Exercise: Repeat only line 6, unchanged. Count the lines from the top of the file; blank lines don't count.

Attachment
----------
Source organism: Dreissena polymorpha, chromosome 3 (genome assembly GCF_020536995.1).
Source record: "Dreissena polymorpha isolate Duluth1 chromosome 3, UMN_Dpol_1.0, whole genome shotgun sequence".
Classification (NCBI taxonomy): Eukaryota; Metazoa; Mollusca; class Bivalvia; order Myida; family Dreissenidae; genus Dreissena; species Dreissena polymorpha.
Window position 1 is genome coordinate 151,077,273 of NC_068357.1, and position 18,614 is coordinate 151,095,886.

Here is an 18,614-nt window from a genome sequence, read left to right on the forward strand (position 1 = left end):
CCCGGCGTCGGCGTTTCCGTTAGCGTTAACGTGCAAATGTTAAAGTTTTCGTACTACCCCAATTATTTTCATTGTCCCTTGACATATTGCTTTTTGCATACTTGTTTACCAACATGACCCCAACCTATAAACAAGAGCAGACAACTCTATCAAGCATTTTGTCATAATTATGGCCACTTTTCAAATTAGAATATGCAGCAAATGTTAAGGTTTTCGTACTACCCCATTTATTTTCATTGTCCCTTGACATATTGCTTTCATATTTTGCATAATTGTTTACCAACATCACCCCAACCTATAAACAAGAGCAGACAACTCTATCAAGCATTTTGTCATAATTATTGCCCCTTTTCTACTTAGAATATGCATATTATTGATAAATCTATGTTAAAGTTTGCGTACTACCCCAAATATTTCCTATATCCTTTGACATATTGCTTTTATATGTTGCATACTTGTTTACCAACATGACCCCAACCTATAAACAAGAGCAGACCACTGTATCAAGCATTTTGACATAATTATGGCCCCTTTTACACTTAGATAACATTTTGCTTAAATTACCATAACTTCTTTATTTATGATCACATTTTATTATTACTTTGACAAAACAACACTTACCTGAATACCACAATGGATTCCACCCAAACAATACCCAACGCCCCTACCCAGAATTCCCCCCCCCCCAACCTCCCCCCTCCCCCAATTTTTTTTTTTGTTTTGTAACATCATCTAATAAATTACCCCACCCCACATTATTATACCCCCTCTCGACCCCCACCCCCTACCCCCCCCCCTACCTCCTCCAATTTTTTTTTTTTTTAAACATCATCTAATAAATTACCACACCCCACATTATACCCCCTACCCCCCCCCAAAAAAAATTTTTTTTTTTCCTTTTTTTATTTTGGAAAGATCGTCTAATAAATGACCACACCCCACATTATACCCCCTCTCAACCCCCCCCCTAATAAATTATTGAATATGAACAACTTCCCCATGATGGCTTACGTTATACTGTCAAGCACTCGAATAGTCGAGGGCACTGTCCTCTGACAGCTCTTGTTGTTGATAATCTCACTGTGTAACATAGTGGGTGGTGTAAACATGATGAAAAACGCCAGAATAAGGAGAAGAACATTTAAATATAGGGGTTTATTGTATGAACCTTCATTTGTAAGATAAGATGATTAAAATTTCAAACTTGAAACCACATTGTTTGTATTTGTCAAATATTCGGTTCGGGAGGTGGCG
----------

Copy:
CCCGGCGTCGGCGTTTCCGTTAGCGTTAACGTGCAAATGTTAAAGTTTTCGTACTACCCCAATTATTTTCATTGTCCCTTGACATATTGCTTTTTGCATACTTGTTTACCAACATGACCCCAACCTATAAACAAGAGCAGACAACTCTATCAAGCATTTTGTCATAATTATGGCCACTTTTCAAATTAGAATATGCAGCAAATGTTAAGGTTTTCGTACTACCCCATTTATTTTCATTGTCCCTTGACATATTGCTTTCATATTTTGCATAATTGTTTACCAACATCACCCCAACCTATAAACAAGAGCAGACAACTCTATCAAGCATTTTGTCATAATTATTGCCCCTTTTCTACTTAGAATATGCATATTATTGATAAATCTATGTTAAAGTTTGCGTACTACCCCAAATATTTCCTATATCCTTTGACATATTGCTTTTATATGTTGCATACTTGTTTACCAACATGACCCCAACCTATAAACAAGAGCAGACCACTGTATCAAGCATTTTGACATAATTATGGCCCCTTTTACACTTAGATAACATTTTGCTTAAATTACCATAACTTCTTTATTTATGATCACATTTTATTATTACTTTGACAAAACAACACTTACCTGAATACCACAATGGATTCCACCCAAACAATACCCAACGCCCCTACCCAGAATTCCCCCCCCCCCAACCTCCCCCCTCCCCCAATTTTTTTTTTTGTTTTGTAACATCATCTAATAAATTACCCCACCCCACATTATTATACCCCCTCTCGACCCCCACCCCCTACCCCCCCCCCTACCTCCTCCAATTTTTTTTTTTTTTAAACATCATCTAATAAATTACCACACCCCACATTATACCCCCTACCCCCCCCCAAAAAAAATTTTTTTTTTTCCTTTTTTTATTTTGGAAAGATCGTCTAATAAATGACCACACCCCACATTATACCCCCTCTCAACCCCCCCCCTAATAAATTATTGAATATGAACAACTTCCCCATGATGGCTTACGTTATACTGTCAAGCACTCGAATAGTCGAGGGCACTGTCCTCTGACAGCTCTTGTTGTTGATAATCTCACTGTGTAACATAGTGGGTGGTGTAAACATGATGAAAAACGCCAGAATAAGGAGAAGAACATTTAAATATAGGGGTTTATTGTATGAACCTTCATTTGTAAGATAAGATGATTAAAATTTCAAACTTGAAACCACATTGTTTGTATTTGTCAAATATTCGGTTCGGGAGGTGGCG